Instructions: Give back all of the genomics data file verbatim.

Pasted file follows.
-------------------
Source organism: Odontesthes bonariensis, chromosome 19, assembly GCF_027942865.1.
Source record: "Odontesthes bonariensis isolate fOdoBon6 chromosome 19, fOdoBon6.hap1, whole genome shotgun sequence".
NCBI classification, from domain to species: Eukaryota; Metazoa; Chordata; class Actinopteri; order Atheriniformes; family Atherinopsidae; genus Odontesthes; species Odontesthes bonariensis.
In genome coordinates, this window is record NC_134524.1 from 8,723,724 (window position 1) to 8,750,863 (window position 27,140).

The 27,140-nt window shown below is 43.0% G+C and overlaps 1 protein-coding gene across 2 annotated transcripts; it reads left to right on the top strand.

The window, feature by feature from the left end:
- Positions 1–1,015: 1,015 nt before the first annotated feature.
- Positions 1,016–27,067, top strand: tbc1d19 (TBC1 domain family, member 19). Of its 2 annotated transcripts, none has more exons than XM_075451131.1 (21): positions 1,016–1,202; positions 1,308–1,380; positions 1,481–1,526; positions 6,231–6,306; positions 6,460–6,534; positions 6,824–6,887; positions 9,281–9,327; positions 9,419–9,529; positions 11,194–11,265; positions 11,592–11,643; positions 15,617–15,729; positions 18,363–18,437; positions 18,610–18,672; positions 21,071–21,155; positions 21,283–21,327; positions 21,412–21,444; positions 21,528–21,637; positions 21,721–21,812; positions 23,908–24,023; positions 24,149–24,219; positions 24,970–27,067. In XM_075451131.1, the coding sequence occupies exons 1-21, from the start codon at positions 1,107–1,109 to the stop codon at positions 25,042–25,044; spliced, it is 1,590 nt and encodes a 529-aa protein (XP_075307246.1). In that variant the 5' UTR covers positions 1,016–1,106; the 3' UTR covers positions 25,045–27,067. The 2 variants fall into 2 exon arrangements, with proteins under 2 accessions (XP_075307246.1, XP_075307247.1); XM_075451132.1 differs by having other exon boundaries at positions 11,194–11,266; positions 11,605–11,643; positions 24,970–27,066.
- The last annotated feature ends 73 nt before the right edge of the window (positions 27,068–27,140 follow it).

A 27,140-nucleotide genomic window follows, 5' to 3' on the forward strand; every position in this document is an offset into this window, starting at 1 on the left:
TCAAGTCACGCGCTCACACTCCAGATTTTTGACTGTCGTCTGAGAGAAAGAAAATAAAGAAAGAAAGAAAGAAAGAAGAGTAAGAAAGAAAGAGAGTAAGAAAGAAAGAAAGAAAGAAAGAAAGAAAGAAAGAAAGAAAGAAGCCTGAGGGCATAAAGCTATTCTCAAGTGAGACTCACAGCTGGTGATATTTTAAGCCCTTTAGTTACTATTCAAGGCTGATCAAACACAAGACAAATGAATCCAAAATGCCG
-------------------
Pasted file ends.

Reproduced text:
Source organism: Odontesthes bonariensis, chromosome 19, assembly GCF_027942865.1.
Source record: "Odontesthes bonariensis isolate fOdoBon6 chromosome 19, fOdoBon6.hap1, whole genome shotgun sequence".
NCBI classification, from domain to species: Eukaryota; Metazoa; Chordata; class Actinopteri; order Atheriniformes; family Atherinopsidae; genus Odontesthes; species Odontesthes bonariensis.
In genome coordinates, this window is record NC_134524.1 from 8,723,724 (window position 1) to 8,750,863 (window position 27,140).

The 27,140-nt window shown below is 43.0% G+C and overlaps 1 protein-coding gene across 2 annotated transcripts; it reads left to right on the top strand.

The window, feature by feature from the left end:
- Positions 1–1,015: 1,015 nt before the first annotated feature.
- Positions 1,016–27,067, top strand: tbc1d19 (TBC1 domain family, member 19). Of its 2 annotated transcripts, none has more exons than XM_075451131.1 (21): positions 1,016–1,202; positions 1,308–1,380; positions 1,481–1,526; positions 6,231–6,306; positions 6,460–6,534; positions 6,824–6,887; positions 9,281–9,327; positions 9,419–9,529; positions 11,194–11,265; positions 11,592–11,643; positions 15,617–15,729; positions 18,363–18,437; positions 18,610–18,672; positions 21,071–21,155; positions 21,283–21,327; positions 21,412–21,444; positions 21,528–21,637; positions 21,721–21,812; positions 23,908–24,023; positions 24,149–24,219; positions 24,970–27,067. In XM_075451131.1, the coding sequence occupies exons 1-21, from the start codon at positions 1,107–1,109 to the stop codon at positions 25,042–25,044; spliced, it is 1,590 nt and encodes a 529-aa protein (XP_075307246.1). In that variant the 5' UTR covers positions 1,016–1,106; the 3' UTR covers positions 25,045–27,067. The 2 variants fall into 2 exon arrangements, with proteins under 2 accessions (XP_075307246.1, XP_075307247.1); XM_075451132.1 differs by having other exon boundaries at positions 11,194–11,266; positions 11,605–11,643; positions 24,970–27,066.
- The last annotated feature ends 73 nt before the right edge of the window (positions 27,068–27,140 follow it).

A 27,140-nucleotide genomic window follows, 5' to 3' on the forward strand; every position in this document is an offset into this window, starting at 1 on the left:
TCAAGTCACGCGCTCACACTCCAGATTTTTGACTGTCGTCTGAGAGAAAGAAAATAAAGAAAGAAAGAAAGAAAGAAGAGTAAGAAAGAAAGAGAGTAAGAAAGAAAGAAAGAAAGAAAGAAAGAAAGAAAGAAAGAAAGAAGCCTGAGGGCATAAAGCTATTCTCAAGTGAGACTCACAGCTGGTGATATTTTAAGCCCTTTAGTTACTATTCAAGGCTGATCAAACACAAGACAAATGAATCCAAAATGCCG